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Rwanda Ranks 5th Easiest Country Globally To Invest In Green Energy


Rwanda Ranks 5th Easiest Country Globally To Invest In Green Energy

A global study, Climatescope, has ranked Rwanda the 5th nation among those that are leading the global clean power transition.

Climatescope is a unique country-by-country assessment, interactive report and index that evaluates the investment conditions for clean energy in emerging markets.

It profiles 103 markets worldwide and evaluates their ability to attract capital for low-carbon energy sources while building a greener economy.

Climatescope, published by BloombergNEF, is a snapshot of where clean energy policy and finance stand today, and a guide to what can happen in the future.

This marks the seventh year of the Climatescope project. Rwanda was 17th last year.

Report analysis 

Power Market

Rwanda’s power mix is based heavily on hydro, at just under 50% as of June 2018, but other technologies, such as solar, natural gas and diesel are represented. State-owned Energy Development Corporation Ltd. has been the most prominent developer, but there are a multitude of private players involved in Rwanda’s generation sector. The country has an oversupply of on-grid generation, as well as a backlog of contracted projects. As a result, new developers will not be able to secure permitting until the roughly 200MW of generation projects with existing contracts are commissioned. The country is instead focusing near-term investment into transmission and distribution, both of which are fully controlled by REG.

Clean Energy Policy

Growth in Rwanda’s energy sector has been driven by two major targets: 563MW of generating capacity by 2018 and 100% electrification by 2024. While the country failed to meet the first goal, and was forced to push the second goal back (it was originally 70% by June 2018), the progress the country has made is unprecedented for Sub-Saharan Africa. The country has quadrupled its electrification rate from 10% in 2010 to over 44% in 2018 and increased generating capacity from 85MW to 216MW over the same period. The off-grid sector is expected to make up 48% of Rwanda’s electrification rate by 2024, and a healthy congregation of solar home system providers are now successfully doing business in the country.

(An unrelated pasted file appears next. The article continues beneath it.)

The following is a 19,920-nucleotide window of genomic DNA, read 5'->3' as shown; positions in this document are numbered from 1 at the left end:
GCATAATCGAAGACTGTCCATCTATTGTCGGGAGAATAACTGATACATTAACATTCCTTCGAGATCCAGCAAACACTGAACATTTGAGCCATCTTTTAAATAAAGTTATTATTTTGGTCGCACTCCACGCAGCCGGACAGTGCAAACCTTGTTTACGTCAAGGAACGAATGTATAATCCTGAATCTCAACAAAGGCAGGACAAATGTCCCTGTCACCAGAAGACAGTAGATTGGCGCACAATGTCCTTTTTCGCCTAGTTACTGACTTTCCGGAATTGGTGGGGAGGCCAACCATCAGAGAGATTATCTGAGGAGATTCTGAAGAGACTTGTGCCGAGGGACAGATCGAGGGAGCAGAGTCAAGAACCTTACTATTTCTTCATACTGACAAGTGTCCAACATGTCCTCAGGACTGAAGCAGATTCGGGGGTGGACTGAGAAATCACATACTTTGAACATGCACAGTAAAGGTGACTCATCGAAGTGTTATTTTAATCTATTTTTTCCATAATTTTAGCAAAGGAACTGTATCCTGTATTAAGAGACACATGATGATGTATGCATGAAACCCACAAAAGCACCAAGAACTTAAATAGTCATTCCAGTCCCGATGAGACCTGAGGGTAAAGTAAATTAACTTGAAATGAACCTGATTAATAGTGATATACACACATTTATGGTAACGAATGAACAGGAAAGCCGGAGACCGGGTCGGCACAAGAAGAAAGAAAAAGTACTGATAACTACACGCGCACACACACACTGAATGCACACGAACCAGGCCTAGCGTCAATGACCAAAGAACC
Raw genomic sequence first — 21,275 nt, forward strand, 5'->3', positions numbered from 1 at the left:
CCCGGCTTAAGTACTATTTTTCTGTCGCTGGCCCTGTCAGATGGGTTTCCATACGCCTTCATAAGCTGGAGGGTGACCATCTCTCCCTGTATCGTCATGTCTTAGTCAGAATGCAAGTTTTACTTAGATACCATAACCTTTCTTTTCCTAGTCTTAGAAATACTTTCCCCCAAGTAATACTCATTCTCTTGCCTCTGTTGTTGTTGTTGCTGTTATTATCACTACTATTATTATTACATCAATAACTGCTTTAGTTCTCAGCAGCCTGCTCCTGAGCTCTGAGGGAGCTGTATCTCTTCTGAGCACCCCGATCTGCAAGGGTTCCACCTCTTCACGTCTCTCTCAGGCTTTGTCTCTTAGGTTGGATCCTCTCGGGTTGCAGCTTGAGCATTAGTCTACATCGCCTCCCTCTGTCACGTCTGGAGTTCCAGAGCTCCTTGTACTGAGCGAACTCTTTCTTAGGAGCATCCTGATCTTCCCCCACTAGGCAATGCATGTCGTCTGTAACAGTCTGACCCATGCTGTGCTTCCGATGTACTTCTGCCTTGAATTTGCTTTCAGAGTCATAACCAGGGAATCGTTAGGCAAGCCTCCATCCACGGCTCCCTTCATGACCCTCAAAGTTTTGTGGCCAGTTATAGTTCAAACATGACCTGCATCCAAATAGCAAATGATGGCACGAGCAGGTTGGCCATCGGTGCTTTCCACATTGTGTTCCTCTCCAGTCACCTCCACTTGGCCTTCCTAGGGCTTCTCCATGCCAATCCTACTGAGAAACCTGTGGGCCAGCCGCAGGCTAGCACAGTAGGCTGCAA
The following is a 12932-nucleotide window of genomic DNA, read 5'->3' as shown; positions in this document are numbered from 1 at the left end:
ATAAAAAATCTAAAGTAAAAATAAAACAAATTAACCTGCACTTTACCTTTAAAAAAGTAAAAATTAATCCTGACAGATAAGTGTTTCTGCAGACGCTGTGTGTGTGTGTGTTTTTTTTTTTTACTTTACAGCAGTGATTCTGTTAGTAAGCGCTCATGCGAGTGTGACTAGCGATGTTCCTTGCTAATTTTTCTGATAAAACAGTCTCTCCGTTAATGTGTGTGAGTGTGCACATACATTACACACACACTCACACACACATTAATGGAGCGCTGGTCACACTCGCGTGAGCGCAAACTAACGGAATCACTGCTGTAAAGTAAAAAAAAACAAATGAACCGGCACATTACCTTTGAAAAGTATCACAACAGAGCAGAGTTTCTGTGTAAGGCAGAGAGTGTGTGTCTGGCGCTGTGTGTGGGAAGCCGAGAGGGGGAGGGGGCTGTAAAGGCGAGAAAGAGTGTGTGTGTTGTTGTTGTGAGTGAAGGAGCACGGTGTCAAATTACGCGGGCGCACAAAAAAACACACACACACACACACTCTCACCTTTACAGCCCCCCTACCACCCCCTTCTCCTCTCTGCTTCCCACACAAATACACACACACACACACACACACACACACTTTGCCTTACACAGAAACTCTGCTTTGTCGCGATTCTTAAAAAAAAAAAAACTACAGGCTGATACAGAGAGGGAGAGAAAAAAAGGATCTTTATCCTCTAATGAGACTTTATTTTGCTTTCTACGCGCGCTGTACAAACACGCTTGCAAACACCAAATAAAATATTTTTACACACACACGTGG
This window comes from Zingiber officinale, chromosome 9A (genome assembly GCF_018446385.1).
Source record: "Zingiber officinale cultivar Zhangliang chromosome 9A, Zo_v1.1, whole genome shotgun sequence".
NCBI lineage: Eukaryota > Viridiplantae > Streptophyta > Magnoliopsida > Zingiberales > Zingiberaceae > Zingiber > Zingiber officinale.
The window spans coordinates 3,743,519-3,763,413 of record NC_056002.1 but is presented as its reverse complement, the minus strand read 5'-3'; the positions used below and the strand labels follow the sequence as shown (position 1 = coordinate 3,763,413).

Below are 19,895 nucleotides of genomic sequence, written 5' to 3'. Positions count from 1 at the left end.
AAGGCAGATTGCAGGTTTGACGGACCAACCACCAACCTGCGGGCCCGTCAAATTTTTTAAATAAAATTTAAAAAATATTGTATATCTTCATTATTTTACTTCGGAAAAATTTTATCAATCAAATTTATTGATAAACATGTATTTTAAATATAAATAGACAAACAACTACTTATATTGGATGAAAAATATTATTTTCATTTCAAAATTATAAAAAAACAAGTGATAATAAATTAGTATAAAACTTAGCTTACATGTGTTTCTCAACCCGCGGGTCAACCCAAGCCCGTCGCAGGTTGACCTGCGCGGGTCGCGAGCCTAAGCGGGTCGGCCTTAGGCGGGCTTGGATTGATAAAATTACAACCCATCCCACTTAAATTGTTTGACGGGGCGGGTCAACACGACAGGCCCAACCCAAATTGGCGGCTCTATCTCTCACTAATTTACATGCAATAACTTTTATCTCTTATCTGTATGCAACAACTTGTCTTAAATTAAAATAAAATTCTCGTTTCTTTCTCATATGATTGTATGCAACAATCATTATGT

Clean Energy Investment

Investment in Rwanda’s clean energy space has been volatile, despite consistent year-on-year growth in electrification. Most historical on-grid investment has been in hydro, natural gas and solar, but national utility Rwanda Energy Group (REG) has halted all permitting for future on-grid generation due to a current oversupply. Most future investment in Rwanda’s energy market is expected to go toward expansion of the grid to meet this oversupply and to off-grid companies working with communities that won’t have grid access in the near future. The financing matrix has been dominated by donor groups, most notably through a EUR 200m loan from the European Union and the World Bank’s Scaling Up Renewable Energy Program (SREP).

Price environment

Electricity prices in Rwanda are among the highest in East Africa, and commercial and residential tariffs have increased since 2010. The biggest driver of this is the ‘take-or-pay’ contracts administered by REG. These contracts compensate developers for the contractual offtake from their project even at times when power cannot be evacuated. As a result of these high prices and low income levels in the country, retail electricity is highly subsidized by REG and the Government of Rwanda. Small hydro remains the most popular source of generation, due to the strong network of rivers in Rwanda, but the country has also taken advantage of methane from gaseous lakes in the southwest to generate electricity.

Doing Business

Rwanda prides itself on being one of the best markets to do business in among Sub-Saharan African countries and has an appetite for domestic and foreign investment to serve its fast-growing economy. The Rwanda Development Board has been created to support private sector players entering the country, complementing the strong presence of commercial and donor-backed lenders on the ground. Most of the growth in the energy space has been off-grid, as Rwanda has reached critical mass in its on-grid sector with an oversupply of generation. The Government of Rwanda has developed transparent grid extension plans, designating specific areas for off-grid development, which has led to dozens of off-grid and mini-grid companies operating in the country.


Being a landlocked country, importing components into Rwanda is an expensive endeavor, even if most pieces are exempt from value added taxes. At the same time, a strong government presence in the growth of the country’s energy sector can sometimes prove overbearing: in an effort to expedite electrification rates, the government ran a tender for exclusive solar home system distribution rights to the country’s poorest households. Threat of similar tenders in the future is of concern to the country’s off-grid players, and would interfere with what is otherwise an attractive market to do business in.

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